Bell Canada has revealed that its ongoing project to expand the reach of high speed fibre-to-the-node (FTTN) infrastructure is running behind schedule. According to TeleGeography’s GlobalComms database, in 2004 Bell began an FTTN rollout programme in Toronto, Montreal and Ottawa, augmented with high density VDSL technology, and had extended the FTTN network to 3,612 neighbourhood nodes by the end of December 2006, covering over a million homes. In the third quarter of 2006 Bell launched Sympatico Optimax, a high speed service based on ADSL2+/fibre-optic technology, for customers in select parts of Montreal and Toronto. It originally planned to build an FTTN network capable of serving 4.3 million homes by the end of 2008. But in a recent regulatory filing, BCE said it had spent just CAD400 million (USD347 million) of an earmarked CAD1.2 billion to reach a third of the nodes. The project is now scheduled for completion in early 2011. The delay reflects the Montreal-based firm’s decision to invest in projects that are more likely to produce more revenue sooner, according to spokesman Mark Langton. Priorities include upgrading its wireless network, improving customer service, and expanding its retail presence, he said. ‘We deploy capital where it best serves the interest of the business,’ Mr Langton explained. He added that the FTTN network is expected to cover around two million households by the end of this year.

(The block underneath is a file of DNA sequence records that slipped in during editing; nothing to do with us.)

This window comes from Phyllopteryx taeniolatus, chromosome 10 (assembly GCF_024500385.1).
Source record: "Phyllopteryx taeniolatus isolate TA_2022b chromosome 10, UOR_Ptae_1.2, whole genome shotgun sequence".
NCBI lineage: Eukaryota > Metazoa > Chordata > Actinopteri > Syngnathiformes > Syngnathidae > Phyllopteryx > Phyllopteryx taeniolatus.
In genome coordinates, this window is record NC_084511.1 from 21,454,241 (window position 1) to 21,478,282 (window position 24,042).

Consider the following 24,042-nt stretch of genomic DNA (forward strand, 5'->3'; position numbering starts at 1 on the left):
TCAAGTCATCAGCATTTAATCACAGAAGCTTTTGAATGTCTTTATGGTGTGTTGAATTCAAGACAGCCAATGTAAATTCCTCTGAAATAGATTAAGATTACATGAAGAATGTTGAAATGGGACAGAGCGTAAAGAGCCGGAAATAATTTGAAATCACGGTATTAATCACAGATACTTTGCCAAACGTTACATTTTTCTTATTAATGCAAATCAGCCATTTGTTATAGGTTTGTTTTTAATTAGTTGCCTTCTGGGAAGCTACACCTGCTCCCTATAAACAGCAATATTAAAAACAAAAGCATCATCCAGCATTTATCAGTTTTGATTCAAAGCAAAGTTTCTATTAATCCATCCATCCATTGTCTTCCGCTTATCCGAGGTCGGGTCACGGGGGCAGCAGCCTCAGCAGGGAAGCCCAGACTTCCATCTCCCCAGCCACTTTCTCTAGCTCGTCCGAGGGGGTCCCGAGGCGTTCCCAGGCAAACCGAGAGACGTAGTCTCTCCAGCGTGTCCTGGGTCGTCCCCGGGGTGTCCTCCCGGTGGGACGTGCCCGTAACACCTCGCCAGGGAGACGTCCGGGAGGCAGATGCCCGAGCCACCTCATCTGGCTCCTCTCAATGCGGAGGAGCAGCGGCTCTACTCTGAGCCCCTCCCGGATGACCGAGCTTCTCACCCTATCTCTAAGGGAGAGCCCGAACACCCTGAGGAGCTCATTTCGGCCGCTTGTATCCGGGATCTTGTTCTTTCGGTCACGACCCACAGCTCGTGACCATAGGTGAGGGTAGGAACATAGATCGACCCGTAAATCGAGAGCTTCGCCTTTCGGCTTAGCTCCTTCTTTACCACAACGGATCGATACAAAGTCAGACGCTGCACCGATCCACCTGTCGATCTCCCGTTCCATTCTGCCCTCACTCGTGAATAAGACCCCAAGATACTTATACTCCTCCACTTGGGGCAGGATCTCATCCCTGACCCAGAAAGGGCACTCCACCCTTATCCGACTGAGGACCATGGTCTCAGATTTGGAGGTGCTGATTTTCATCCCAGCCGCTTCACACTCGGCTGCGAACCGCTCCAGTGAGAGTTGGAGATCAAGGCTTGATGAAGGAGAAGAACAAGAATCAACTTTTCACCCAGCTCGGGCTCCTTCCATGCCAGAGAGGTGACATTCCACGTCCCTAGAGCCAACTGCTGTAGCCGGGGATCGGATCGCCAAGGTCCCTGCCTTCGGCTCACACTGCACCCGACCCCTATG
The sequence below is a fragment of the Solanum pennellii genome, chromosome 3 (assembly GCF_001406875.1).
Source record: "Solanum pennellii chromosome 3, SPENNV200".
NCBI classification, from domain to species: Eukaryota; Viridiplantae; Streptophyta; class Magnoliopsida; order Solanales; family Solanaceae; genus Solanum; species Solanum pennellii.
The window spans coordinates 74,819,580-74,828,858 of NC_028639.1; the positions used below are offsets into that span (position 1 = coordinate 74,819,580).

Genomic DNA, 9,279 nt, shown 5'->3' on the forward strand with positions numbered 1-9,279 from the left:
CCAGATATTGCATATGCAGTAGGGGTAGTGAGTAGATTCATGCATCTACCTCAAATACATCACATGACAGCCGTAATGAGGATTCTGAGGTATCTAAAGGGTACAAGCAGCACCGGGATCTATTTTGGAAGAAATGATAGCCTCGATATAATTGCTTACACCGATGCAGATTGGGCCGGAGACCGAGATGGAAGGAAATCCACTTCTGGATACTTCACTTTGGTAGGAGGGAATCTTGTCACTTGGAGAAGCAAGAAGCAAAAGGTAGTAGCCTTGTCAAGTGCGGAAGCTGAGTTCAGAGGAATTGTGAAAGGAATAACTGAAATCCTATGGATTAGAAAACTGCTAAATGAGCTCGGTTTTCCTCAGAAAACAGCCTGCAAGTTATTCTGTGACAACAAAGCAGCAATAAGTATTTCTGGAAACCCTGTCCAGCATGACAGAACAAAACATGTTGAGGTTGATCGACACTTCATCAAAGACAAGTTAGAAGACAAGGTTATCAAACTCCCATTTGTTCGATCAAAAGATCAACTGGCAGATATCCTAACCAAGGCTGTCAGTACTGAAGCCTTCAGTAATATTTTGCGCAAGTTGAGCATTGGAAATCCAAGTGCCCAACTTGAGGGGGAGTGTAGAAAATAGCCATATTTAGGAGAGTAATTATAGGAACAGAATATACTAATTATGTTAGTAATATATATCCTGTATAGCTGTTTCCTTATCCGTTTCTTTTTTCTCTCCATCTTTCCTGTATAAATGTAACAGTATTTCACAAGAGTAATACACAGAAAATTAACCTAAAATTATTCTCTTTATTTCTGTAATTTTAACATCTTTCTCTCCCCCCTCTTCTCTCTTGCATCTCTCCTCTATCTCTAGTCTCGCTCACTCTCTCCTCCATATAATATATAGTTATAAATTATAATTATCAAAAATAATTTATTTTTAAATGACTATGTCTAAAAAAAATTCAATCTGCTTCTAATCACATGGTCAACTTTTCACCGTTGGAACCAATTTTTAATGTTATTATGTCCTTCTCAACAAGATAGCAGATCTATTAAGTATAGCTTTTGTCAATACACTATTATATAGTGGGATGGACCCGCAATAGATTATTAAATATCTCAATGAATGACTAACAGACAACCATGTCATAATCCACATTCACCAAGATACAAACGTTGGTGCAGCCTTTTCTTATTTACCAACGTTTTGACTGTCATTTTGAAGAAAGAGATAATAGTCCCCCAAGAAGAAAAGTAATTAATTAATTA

The FTTN rollout is designed to support the widespread launch of IPTV. GlobalComms notes that in 2004 Bell started offering digital TV via VDSL lines to residents of condominiums in Toronto, Ottawa and Montreal, under the name ‘ExpressVu TV for condos’, but the service is still restricted to selected apartment complexes. Bell previously said it aimed to make IPTV over ADSL available to more than four million households in Ontario and Quebec by the end of 2008, by launching a mass market broadband TV service alongside its ExpressVu packages. Extensive testing of an IPTV platform has been carried out in partnership with Microsoft, but a full commercial launch has apparently been delayed by a wait for the development of a key piece of equipment and a new version of Microsoft’s software. Canada’s second largest wireline provider TELUS Communications already offers mass-market residential IPTV services.